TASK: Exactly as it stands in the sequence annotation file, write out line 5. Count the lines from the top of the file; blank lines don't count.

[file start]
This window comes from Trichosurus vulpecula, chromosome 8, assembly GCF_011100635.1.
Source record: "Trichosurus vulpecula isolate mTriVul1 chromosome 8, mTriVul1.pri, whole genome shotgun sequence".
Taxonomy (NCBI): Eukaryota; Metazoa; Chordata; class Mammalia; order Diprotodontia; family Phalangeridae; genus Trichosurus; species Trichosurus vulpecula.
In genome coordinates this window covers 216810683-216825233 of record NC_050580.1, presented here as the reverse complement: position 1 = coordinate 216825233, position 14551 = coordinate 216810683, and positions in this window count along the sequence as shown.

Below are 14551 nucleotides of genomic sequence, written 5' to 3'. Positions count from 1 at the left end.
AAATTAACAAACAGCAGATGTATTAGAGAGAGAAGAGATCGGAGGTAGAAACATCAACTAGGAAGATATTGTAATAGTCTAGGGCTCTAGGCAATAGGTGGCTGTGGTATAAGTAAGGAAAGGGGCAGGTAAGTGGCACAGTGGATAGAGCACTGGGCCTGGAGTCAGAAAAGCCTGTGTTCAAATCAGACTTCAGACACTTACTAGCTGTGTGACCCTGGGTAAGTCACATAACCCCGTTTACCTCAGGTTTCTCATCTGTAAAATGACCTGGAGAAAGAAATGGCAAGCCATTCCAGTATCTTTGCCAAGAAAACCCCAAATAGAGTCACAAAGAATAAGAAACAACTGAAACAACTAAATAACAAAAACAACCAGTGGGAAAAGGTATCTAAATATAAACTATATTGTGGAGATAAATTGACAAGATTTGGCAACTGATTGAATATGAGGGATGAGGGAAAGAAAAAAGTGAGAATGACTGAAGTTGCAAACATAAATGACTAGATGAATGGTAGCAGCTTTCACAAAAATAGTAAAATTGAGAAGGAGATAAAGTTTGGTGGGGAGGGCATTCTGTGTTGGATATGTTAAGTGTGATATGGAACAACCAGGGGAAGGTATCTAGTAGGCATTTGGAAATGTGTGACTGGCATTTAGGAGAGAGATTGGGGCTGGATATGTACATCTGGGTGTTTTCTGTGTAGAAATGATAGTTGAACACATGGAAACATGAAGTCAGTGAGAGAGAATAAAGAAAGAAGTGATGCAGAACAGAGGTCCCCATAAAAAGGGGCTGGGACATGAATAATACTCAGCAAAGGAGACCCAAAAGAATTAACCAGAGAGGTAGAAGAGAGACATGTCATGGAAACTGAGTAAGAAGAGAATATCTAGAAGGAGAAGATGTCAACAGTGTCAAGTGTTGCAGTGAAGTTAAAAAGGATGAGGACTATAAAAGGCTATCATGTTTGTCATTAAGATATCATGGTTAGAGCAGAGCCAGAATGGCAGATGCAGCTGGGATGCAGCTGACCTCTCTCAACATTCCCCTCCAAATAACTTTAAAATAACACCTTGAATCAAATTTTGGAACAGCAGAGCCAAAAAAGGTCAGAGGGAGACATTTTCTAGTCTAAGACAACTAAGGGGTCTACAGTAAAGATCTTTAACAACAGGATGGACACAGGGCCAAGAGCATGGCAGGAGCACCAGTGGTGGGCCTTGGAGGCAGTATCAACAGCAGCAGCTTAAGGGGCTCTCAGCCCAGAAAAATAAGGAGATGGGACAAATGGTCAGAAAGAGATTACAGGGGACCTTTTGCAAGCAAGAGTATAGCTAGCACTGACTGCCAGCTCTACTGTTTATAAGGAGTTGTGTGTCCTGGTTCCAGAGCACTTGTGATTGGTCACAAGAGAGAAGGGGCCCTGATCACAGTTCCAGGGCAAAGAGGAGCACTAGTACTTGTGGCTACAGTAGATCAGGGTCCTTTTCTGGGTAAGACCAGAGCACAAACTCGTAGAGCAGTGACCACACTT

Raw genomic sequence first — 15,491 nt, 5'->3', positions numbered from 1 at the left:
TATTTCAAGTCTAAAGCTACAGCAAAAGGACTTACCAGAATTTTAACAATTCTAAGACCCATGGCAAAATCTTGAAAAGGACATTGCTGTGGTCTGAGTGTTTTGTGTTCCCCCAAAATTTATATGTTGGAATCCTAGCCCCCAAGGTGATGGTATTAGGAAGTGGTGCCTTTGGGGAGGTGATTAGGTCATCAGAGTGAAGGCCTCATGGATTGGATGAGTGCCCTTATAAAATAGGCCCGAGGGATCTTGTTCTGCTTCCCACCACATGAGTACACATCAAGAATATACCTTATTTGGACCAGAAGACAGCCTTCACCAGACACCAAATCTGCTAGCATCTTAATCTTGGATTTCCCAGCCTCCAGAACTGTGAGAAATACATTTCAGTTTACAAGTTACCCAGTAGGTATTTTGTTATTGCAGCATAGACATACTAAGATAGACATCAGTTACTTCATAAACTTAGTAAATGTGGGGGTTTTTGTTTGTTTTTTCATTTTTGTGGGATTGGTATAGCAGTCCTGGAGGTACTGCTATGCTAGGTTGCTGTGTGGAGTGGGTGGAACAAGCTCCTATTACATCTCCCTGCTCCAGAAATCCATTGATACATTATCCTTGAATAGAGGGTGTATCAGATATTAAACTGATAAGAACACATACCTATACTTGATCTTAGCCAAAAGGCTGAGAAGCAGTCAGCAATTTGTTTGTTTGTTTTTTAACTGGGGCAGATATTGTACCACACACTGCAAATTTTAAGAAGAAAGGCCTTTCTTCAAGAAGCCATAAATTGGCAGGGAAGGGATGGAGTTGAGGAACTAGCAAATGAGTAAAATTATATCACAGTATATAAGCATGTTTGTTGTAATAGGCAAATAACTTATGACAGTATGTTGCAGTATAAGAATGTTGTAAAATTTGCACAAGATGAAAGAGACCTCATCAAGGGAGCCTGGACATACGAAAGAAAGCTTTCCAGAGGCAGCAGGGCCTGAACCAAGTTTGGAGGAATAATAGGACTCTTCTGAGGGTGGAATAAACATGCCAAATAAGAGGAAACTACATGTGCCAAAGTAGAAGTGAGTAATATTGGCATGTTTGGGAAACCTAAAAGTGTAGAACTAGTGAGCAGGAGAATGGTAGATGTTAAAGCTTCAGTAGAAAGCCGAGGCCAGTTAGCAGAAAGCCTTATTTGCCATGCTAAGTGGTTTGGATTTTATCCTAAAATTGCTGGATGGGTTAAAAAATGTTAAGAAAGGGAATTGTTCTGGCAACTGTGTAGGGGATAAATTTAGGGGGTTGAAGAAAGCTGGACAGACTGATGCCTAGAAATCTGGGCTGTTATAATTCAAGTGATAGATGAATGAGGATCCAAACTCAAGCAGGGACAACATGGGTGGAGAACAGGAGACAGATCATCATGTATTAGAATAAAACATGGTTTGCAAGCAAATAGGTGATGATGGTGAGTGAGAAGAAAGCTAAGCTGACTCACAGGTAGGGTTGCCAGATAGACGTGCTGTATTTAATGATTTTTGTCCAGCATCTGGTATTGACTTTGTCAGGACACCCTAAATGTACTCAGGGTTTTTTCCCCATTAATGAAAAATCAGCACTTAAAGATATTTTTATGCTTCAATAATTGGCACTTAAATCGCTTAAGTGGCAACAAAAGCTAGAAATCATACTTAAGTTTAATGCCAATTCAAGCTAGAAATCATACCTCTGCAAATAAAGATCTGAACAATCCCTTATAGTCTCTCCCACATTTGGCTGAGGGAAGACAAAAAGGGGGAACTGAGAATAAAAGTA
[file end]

Below are 14551 nucleotides of genomic sequence, written 5' to 3'. Positions count from 1 at the left end.